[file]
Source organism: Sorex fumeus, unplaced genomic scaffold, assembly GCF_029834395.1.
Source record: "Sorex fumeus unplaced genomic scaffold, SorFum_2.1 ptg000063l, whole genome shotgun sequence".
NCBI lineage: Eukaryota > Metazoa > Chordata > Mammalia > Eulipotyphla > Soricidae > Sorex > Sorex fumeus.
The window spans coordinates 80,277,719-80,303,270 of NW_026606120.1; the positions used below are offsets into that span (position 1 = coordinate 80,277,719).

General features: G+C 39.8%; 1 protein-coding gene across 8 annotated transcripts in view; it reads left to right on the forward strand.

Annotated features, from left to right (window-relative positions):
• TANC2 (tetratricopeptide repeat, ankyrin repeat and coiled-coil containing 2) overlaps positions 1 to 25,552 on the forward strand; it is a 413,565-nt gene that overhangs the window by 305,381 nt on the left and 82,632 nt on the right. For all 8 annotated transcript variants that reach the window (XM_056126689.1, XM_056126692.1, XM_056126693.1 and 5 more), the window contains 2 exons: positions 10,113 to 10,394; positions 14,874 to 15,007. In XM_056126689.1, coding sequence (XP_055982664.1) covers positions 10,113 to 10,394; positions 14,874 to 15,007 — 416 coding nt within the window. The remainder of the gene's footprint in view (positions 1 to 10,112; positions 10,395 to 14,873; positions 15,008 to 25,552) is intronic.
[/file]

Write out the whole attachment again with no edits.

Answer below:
Source organism: Sorex fumeus, unplaced genomic scaffold, assembly GCF_029834395.1.
Source record: "Sorex fumeus unplaced genomic scaffold, SorFum_2.1 ptg000063l, whole genome shotgun sequence".
NCBI lineage: Eukaryota > Metazoa > Chordata > Mammalia > Eulipotyphla > Soricidae > Sorex > Sorex fumeus.
The window spans coordinates 80,277,719-80,303,270 of NW_026606120.1; the positions used below are offsets into that span (position 1 = coordinate 80,277,719).

General features: G+C 39.8%; 1 protein-coding gene across 8 annotated transcripts in view; it reads left to right on the forward strand.

Annotated features, from left to right (window-relative positions):
• TANC2 (tetratricopeptide repeat, ankyrin repeat and coiled-coil containing 2) overlaps positions 1 to 25,552 on the forward strand; it is a 413,565-nt gene that overhangs the window by 305,381 nt on the left and 82,632 nt on the right. For all 8 annotated transcript variants that reach the window (XM_056126689.1, XM_056126692.1, XM_056126693.1 and 5 more), the window contains 2 exons: positions 10,113 to 10,394; positions 14,874 to 15,007. In XM_056126689.1, coding sequence (XP_055982664.1) covers positions 10,113 to 10,394; positions 14,874 to 15,007 — 416 coding nt within the window. The remainder of the gene's footprint in view (positions 1 to 10,112; positions 10,395 to 14,873; positions 15,008 to 25,552) is intronic.